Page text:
[tab][/tab]Voidomatis is an anomaly, a river with two courses. This river has two springs that are inside the gorge, both of them near the west exit of the gorge, the south western edge of the Towers. Agkstromenis springs (Αγκστρωμένης) are dominated by a huge, smooth boulder on the north side, water seemingly rushing out from below it, making an oblong azure shaped lake resembling an eye. The water is cold and clean all year round, gushing forth in large volume. It runs west and north, meandering in some of the narrowest places of the gorge, west and out of the mountain until it joins Aoos river in the valley. The other spring is less than half a mile east, named after the river itself. It too is shaped like an eye, but the waters here are more placid. Due to a geological quirk, the river flows towards the other direction, carving the gorge all the way to the east exit, joined by other seasonal streams. It meets Vikos river outside the mountains and then flows to the west and where it is lost underground. During droughts, that part of the river may run dry, the waters flowing under the bed. However in spring months or under heavy rains, the river overflows and the waters run both ways, bridging the distance to the other spring and making it seem to flow both to the east and the west at the same time.


[tab][/tab]The area in and around the circle of Tymfi is called Zagori and the settlements are collectively known as Zagorohoria (Ζαγοροχώρια). In ancient greece it was called Parorea (Παροραία), 'behind the mountains', a name still used but slowly replaced by the slavic Za (behind) – gora (mountain). This is an extensive area, containing settlements scattered around different mountains, some of them in Tymfi, eastern and western side.
[tab][/tab][tab][/tab]Tsepelovo (Τσεπέλοβο): Largest of the villages, it is situated on the eastern side of Tymfi. Peasants work in livestock or forestry jobs mainly and is a typical small village of vlach and greek people. It has its own church, and about a mile south west is the stone monastery of Ioannou Rogkovou (Μονή Ιωάννη Ρογκοβού) built almost a hundred years ago. (Tsepelovo)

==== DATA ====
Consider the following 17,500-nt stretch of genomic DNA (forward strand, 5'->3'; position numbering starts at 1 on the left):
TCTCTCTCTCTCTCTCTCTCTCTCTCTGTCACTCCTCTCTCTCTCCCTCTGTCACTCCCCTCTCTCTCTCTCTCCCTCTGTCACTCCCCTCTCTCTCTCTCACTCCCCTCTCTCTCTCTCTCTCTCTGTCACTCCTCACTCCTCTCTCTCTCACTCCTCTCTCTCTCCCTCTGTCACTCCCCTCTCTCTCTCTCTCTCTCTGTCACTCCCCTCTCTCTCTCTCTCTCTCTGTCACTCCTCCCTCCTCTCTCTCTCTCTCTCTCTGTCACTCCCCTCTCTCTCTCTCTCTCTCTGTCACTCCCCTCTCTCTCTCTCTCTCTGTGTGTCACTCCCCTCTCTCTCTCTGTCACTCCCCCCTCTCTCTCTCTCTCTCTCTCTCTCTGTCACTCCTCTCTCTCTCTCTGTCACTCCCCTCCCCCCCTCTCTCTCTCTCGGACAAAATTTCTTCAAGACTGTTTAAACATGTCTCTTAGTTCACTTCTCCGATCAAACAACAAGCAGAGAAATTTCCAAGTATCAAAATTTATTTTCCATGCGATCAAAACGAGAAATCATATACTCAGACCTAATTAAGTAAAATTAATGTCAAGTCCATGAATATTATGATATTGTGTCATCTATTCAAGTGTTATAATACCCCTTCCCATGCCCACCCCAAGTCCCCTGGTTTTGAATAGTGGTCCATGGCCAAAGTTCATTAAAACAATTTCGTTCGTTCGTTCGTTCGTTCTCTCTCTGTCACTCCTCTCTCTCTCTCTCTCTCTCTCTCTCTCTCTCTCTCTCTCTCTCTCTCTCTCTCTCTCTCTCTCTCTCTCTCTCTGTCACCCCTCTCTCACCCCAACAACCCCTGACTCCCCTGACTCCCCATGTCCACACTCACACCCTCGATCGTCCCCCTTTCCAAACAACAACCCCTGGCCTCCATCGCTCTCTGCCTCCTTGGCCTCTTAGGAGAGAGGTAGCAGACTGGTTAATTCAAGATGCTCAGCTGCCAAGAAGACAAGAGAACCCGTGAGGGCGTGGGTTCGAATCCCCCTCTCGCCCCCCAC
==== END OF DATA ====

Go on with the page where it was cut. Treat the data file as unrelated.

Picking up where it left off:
[tab][/tab][tab][/tab]Skamneli (Σκαμνέλι): A small settlement to the east of Tsepelovo, it is known for the Nunnery of St. Paraskevi, the oldest monastery in the area. (Skamneli)
[tab][/tab][tab][/tab]Dobrinovo: A small slavic settlement on the north east side of the mountain ( later renamed Iliochori/ Ηλιοχώρι)
[tab][/tab][tab][/tab]Liasinitsa: Small vlach settlement, north west of Dobrinovo (later named Vrisochori/Βρυσοχώρι). It has its own wooden church, the people are mainly occupied with forestry. Both it and Dobrinovo fall under the Aoos castle jurisdiction.
[tab][/tab][tab][/tab]Vezitsa: Two small Vlach settlements outside the west side gorge of Voidomatis, on the southern tip of the mountain (later split into Vitsa and Mondendri).
[tab][/tab][tab][/tab]Tservari: Very recent (barely a decade) settlement of Vlachs and slavs on the south west edge of the mountains, viewing the valleys (where Elafotopos is today). There are quite a few ruins of the ancient Greek era both to the south and the north of the settlement.
[tab][/tab][tab][/tab]Litoniavista: Small vlach settlement above Voidomatis, just as it exits into the north valley (later named Ano Klidonia). Barely a village, it is know locally for its fairs (early August celebrating Christ and late September a trout fishing fair), two large caves nearby and a brand new monastery.
[tab][/tab][tab][/tab]Aristi (Αρίστη): Not an actual settlement, this is a military fort, on the western side. Its purpose is to secure the area, patrol the roads and help counter any raids from the north. Permanent stone buildings are protected by a wooden palisade and guard towers. The residents are Greeks and it sees quite a bit of traffic.(Aristi)
[tab][/tab][tab][/tab]Papigo (Πάπιγκο): Small village of greeks in the heart of Tymfi, it is compromised of two settlements: The village itself is on a ridge facing south to the gorge and a smattering of goat and sheep herding buildings on the opposite side, just below the Towers. It has its own wooden church. People are split between working on livestock, forestry and some agricultural produce. (Papigo )
[tab][/tab][tab][/tab]Vikos (Βίκος): Small slav settlement on a ridge, on the other bank of the gorge opposite Papigo. Its mostly livestock buildings and some wooden houses. This is property of the covenant and its main source of income. Around 20 souls live there, all slavs, tending to a herd of goats and another of sheep. In winter months, half the population takes the sheep to the valley bellow.(Vikos)

[tab][/tab][tab][/tab]Some Visuals

Towers of Astraka: South view, as seen by the Covenant
The Towers: View from the gorge
The Towers: South West view
The Towers: Western view
The Towers: East, South East view